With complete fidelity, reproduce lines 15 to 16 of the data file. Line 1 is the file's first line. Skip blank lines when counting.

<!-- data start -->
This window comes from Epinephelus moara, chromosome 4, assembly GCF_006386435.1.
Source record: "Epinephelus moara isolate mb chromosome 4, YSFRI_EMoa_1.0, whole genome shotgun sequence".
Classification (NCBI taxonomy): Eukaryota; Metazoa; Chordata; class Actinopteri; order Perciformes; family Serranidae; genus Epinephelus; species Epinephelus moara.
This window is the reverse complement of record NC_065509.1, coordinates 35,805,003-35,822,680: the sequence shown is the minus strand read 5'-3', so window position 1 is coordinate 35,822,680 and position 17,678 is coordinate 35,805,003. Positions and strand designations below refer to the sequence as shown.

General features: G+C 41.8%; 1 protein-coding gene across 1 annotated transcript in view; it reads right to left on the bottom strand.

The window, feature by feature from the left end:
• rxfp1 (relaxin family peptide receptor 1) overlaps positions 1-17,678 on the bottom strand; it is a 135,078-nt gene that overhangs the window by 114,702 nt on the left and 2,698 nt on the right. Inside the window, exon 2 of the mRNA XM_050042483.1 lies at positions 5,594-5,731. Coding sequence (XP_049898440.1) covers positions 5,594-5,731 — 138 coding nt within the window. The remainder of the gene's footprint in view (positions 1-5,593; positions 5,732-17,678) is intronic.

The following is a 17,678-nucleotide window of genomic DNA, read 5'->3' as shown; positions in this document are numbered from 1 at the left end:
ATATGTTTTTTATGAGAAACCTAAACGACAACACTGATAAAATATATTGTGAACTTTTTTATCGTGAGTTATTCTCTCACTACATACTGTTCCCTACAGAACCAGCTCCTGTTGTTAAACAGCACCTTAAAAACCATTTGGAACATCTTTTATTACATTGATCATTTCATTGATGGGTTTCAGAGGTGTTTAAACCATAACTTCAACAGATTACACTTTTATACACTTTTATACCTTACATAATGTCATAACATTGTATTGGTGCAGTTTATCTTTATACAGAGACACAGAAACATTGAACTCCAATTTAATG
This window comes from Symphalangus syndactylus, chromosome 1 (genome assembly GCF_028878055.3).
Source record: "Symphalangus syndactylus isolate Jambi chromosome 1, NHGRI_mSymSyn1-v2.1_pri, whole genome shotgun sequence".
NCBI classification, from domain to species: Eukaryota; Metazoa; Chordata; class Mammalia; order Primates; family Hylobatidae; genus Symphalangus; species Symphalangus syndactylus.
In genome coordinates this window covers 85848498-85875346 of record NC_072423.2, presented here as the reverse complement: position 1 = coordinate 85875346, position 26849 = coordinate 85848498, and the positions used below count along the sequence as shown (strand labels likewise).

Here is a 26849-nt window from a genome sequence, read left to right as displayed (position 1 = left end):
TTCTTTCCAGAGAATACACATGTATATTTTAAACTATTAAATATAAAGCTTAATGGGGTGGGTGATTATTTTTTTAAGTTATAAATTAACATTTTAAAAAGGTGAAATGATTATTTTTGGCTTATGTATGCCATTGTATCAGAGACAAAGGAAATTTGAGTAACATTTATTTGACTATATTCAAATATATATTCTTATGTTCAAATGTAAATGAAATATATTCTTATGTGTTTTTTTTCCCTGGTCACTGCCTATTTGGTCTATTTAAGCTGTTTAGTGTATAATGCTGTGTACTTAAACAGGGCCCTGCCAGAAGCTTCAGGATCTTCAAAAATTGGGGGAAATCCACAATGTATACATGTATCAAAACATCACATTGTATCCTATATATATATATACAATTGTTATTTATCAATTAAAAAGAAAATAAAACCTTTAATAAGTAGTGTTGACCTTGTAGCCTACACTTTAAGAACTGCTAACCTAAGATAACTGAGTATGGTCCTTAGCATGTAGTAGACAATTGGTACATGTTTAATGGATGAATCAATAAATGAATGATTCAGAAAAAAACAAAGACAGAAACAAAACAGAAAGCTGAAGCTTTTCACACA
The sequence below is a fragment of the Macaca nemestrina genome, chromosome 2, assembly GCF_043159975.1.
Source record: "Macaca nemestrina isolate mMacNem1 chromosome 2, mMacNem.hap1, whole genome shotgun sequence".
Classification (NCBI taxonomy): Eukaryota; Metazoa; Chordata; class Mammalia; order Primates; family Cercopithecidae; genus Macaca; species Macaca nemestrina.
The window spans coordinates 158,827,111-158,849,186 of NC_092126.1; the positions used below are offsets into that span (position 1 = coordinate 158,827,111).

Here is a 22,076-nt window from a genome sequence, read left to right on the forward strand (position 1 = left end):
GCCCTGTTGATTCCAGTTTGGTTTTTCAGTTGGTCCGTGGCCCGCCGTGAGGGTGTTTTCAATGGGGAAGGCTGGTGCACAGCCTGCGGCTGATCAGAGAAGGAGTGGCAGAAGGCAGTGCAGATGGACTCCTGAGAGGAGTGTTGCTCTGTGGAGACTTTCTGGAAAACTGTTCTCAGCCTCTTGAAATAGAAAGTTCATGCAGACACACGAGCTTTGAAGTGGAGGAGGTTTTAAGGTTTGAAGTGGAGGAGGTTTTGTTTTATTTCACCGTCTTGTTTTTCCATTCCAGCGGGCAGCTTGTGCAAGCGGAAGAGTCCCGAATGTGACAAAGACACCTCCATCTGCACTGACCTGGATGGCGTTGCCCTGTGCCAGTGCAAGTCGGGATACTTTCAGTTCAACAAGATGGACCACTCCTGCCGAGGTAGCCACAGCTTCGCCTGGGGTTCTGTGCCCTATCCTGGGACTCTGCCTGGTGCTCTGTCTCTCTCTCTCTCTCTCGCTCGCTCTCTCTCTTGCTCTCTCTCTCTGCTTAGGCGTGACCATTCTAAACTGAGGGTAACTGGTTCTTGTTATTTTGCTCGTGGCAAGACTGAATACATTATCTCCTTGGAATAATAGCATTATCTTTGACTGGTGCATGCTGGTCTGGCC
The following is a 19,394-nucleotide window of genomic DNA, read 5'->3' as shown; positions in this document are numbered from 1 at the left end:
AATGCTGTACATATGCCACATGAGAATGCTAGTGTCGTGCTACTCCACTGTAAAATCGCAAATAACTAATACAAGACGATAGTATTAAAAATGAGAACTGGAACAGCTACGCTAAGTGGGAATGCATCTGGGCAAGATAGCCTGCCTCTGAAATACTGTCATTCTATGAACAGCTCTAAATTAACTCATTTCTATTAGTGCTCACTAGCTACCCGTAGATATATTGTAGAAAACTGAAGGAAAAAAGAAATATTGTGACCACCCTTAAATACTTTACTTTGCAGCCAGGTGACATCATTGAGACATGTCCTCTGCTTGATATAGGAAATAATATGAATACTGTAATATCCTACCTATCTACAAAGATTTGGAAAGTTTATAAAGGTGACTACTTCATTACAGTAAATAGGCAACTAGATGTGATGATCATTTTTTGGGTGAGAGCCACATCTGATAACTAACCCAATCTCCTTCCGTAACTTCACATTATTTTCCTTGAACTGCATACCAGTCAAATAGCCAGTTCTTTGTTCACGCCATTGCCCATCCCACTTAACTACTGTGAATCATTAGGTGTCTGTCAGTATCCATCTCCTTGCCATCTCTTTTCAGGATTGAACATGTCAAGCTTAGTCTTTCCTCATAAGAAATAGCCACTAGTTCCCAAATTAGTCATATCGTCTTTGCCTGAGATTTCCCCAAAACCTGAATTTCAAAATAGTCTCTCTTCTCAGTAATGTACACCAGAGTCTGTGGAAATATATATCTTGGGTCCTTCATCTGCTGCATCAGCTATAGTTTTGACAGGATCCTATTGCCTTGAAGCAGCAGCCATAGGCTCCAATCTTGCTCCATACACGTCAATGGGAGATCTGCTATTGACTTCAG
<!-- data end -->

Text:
TTCTTTCCAGAGAATACACATGTATATTTTAAACTATTAAATATAAAGCTTAATGGGGTGGGTGATTATTTTTTTAAGTTATAAATTAACATTTTAAAAAGGTGAAATGATTATTTTTGGCTTATGTATGCCATTGTATCAGAGACAAAGGAAATTTGAGTAACATTTATTTGACTATATTCAAATATATATTCTTATGTTCAAATGTAAATGAAATATATTCTTATGTGTTTTTTTTCCCTGGTCACTGCCTATTTGGTCTATTTAAGCTGTTTAGTGTATAATGCTGTGTACTTAAACAGGGCCCTGCCAGAAGCTTCAGGATCTTCAAAAATTGGGGGAAATCCACAATGTATACATGTATCAAAACATCACATTGTATCCTATATATATATATACAATTGTTATTTATCAATTAAAAAGAAAATAAAACCTTTAATAAGTAGTGTTGACCTTGTAGCCTACACTTTAAGAACTGCTAACCTAAGATAACTGAGTATGGTCCTTAGCATGTAGTAGACAATTGGTACATGTTTAATGGATGAATCAATAAATGAATGATTCAGAAAAAAACAAAGACAGAAACAAAACAGAAAGCTGAAGCTTTTCACACA
The sequence below is a fragment of the Macaca nemestrina genome, chromosome 2, assembly GCF_043159975.1.